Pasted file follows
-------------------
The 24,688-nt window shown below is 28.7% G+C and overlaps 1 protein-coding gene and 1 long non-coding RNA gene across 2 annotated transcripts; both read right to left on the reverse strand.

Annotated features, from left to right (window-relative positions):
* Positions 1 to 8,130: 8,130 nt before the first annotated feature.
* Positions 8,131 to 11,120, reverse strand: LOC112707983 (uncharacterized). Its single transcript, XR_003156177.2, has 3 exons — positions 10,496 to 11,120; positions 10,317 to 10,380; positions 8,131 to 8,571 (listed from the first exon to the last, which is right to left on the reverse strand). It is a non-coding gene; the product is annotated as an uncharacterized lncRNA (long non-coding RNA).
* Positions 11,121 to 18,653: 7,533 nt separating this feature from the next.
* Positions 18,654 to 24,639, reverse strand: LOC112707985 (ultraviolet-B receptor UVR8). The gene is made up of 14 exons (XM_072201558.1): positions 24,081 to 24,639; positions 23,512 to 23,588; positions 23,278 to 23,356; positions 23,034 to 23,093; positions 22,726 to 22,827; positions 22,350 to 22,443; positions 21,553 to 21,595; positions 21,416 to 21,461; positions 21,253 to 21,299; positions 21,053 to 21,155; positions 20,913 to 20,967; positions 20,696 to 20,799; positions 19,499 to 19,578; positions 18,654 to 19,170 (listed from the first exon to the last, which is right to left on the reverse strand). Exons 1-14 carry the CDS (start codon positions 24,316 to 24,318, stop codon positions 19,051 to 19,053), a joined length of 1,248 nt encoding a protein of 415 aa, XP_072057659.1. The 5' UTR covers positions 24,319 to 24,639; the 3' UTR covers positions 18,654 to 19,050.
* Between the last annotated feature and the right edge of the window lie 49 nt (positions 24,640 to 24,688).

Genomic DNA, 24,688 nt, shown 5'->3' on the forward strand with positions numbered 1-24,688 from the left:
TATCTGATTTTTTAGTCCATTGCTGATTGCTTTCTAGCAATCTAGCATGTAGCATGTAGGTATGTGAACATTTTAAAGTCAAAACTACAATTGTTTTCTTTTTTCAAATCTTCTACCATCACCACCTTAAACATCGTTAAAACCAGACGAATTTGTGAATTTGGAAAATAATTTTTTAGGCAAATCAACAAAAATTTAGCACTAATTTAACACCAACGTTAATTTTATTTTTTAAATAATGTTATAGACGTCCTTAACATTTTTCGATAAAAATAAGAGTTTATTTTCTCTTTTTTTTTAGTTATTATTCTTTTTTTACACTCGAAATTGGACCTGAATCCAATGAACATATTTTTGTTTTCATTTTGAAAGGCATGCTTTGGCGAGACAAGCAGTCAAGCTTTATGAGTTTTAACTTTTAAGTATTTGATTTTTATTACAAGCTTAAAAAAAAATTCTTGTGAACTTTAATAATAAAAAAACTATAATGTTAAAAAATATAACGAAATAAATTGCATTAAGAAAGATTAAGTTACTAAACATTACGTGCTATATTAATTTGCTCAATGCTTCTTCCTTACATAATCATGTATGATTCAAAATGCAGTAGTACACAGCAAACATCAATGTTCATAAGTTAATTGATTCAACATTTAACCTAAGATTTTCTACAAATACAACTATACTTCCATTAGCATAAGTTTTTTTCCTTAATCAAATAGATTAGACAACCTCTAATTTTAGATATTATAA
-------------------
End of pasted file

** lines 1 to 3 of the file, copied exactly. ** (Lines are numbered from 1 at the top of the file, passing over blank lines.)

The 24,688-nt window shown below is 28.7% G+C and overlaps 1 protein-coding gene and 1 long non-coding RNA gene across 2 annotated transcripts; both read right to left on the reverse strand.

Annotated features, from left to right (window-relative positions):
* Positions 1 to 8,130: 8,130 nt before the first annotated feature.